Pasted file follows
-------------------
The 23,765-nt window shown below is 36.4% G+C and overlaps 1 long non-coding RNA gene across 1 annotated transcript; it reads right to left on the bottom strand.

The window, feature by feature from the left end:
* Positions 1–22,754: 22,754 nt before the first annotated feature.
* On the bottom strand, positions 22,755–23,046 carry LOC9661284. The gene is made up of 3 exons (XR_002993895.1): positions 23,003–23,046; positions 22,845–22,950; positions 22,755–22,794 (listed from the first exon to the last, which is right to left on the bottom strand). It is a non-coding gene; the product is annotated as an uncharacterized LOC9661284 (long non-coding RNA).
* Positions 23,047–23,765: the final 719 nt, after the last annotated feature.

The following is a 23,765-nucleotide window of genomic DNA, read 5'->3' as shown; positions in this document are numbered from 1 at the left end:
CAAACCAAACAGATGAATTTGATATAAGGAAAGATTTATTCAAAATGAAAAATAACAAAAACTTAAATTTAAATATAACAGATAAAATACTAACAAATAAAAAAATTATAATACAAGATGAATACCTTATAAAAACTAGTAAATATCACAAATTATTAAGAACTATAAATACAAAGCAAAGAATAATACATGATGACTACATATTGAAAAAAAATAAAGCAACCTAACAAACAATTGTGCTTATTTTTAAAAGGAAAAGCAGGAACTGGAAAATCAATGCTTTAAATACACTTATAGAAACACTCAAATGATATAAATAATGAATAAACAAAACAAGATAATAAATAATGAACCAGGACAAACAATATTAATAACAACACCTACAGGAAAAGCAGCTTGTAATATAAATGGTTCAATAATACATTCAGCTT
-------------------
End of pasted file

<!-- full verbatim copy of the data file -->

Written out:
The 23,765-nt window shown below is 36.4% G+C and overlaps 1 long non-coding RNA gene across 1 annotated transcript; it reads right to left on the bottom strand.

The window, feature by feature from the left end:
* Positions 1–22,754: 22,754 nt before the first annotated feature.
* On the bottom strand, positions 22,755–23,046 carry LOC9661284. The gene is made up of 3 exons (XR_002993895.1): positions 23,003–23,046; positions 22,845–22,950; positions 22,755–22,794 (listed from the first exon to the last, which is right to left on the bottom strand). It is a non-coding gene; the product is annotated as an uncharacterized LOC9661284 (long non-coding RNA).
* Positions 23,047–23,765: the final 719 nt, after the last annotated feature.

The following is a 23,765-nucleotide window of genomic DNA, read 5'->3' as shown; positions in this document are numbered from 1 at the left end:
CAAACCAAACAGATGAATTTGATATAAGGAAAGATTTATTCAAAATGAAAAATAACAAAAACTTAAATTTAAATATAACAGATAAAATACTAACAAATAAAAAAATTATAATACAAGATGAATACCTTATAAAAACTAGTAAATATCACAAATTATTAAGAACTATAAATACAAAGCAAAGAATAATACATGATGACTACATATTGAAAAAAAATAAAGCAACCTAACAAACAATTGTGCTTATTTTTAAAAGGAAAAGCAGGAACTGGAAAATCAATGCTTTAAATACACTTATAGAAACACTCAAATGATATAAATAATGAATAAACAAAACAAGATAATAAATAATGAACCAGGACAAACAATATTAATAACAACACCTACAGGAAAAGCAGCTTGTAATATAAATGGTTCAATAATACATTCAGCTT